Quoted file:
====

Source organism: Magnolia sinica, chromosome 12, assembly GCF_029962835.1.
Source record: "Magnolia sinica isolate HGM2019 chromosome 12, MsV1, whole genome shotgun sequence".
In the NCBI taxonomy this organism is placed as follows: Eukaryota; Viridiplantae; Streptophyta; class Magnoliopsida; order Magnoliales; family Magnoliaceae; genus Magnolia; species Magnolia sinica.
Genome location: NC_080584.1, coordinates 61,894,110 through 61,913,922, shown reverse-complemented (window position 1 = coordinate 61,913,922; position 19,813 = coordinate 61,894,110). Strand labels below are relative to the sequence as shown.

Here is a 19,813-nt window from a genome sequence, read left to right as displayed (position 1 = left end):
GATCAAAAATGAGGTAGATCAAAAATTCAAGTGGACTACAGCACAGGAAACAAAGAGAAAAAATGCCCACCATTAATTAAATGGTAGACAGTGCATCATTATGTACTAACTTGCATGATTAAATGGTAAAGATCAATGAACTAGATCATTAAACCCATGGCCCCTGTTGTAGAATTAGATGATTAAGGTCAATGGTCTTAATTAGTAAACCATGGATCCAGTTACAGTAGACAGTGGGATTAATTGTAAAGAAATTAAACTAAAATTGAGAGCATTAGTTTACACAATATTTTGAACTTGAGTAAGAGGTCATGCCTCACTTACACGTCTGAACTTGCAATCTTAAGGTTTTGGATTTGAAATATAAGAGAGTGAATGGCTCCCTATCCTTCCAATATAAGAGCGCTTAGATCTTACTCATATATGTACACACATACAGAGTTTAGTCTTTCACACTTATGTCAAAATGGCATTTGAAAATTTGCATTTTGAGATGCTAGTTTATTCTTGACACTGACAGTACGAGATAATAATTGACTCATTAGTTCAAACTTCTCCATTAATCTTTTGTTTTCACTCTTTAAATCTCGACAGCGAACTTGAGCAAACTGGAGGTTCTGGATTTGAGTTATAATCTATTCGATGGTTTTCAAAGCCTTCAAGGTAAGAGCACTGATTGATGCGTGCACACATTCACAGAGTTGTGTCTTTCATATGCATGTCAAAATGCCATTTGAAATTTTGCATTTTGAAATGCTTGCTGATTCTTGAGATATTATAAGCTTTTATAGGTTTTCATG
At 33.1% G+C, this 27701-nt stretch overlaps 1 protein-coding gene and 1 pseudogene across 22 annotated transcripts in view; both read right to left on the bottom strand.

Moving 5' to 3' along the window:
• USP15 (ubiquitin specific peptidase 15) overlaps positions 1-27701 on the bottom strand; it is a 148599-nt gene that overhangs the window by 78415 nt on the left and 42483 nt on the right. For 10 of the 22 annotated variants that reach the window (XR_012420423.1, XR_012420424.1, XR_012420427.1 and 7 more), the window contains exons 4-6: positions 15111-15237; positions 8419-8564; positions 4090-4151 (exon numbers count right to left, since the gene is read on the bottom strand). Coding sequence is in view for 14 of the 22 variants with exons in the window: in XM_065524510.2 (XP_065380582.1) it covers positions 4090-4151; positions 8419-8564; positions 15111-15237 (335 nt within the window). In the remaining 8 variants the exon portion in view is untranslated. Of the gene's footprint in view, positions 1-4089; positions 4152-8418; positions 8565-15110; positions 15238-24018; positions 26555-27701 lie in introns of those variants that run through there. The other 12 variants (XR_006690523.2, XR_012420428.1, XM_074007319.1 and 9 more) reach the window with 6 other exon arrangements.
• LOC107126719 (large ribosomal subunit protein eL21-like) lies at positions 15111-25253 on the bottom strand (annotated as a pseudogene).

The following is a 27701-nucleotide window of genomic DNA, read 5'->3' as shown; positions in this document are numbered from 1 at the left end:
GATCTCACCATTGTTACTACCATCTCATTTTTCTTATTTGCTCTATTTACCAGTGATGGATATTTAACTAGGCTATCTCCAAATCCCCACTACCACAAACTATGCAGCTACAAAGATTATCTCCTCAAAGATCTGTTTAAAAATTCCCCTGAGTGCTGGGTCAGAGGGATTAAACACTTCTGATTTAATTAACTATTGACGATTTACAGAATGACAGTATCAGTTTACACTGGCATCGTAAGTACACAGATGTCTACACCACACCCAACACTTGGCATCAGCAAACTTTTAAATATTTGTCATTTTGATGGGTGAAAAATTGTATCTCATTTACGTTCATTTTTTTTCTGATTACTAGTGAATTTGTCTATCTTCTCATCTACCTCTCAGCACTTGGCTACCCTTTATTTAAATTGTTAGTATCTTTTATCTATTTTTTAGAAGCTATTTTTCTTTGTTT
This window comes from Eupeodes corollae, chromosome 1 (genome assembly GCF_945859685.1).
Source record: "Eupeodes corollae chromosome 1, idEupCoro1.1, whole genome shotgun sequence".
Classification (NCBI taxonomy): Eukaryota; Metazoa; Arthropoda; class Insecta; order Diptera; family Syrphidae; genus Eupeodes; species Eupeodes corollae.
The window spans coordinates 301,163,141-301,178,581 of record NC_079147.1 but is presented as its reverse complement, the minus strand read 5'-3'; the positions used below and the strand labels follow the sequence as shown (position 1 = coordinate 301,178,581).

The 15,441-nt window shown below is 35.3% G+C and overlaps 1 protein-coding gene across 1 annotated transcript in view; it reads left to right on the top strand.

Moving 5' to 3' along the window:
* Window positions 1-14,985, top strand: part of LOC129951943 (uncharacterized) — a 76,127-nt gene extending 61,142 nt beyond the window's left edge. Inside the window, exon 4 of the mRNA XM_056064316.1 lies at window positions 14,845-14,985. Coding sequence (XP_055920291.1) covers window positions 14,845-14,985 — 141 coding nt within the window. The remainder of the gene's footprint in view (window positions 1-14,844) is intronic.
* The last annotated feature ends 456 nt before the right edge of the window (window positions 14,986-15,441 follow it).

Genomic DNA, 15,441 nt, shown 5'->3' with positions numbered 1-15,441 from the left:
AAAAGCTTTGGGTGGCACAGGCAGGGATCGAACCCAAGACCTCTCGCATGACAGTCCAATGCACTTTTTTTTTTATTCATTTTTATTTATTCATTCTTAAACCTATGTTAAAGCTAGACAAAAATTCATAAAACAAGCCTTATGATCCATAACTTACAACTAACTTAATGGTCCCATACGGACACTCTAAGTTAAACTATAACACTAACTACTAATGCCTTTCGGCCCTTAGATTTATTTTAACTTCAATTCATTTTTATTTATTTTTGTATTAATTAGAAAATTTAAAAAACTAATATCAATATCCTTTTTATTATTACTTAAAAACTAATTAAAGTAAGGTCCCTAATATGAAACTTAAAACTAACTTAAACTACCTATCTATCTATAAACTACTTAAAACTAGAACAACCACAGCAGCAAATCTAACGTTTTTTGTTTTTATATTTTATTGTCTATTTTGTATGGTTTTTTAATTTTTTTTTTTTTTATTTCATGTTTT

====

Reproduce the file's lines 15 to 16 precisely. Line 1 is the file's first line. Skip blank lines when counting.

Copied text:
Classification (NCBI taxonomy): Eukaryota; Metazoa; Arthropoda; class Insecta; order Diptera; family Syrphidae; genus Eupeodes; species Eupeodes corollae.
The window spans coordinates 301,163,141-301,178,581 of record NC_079147.1 but is presented as its reverse complement, the minus strand read 5'-3'; the positions used below and the strand labels follow the sequence as shown (position 1 = coordinate 301,178,581).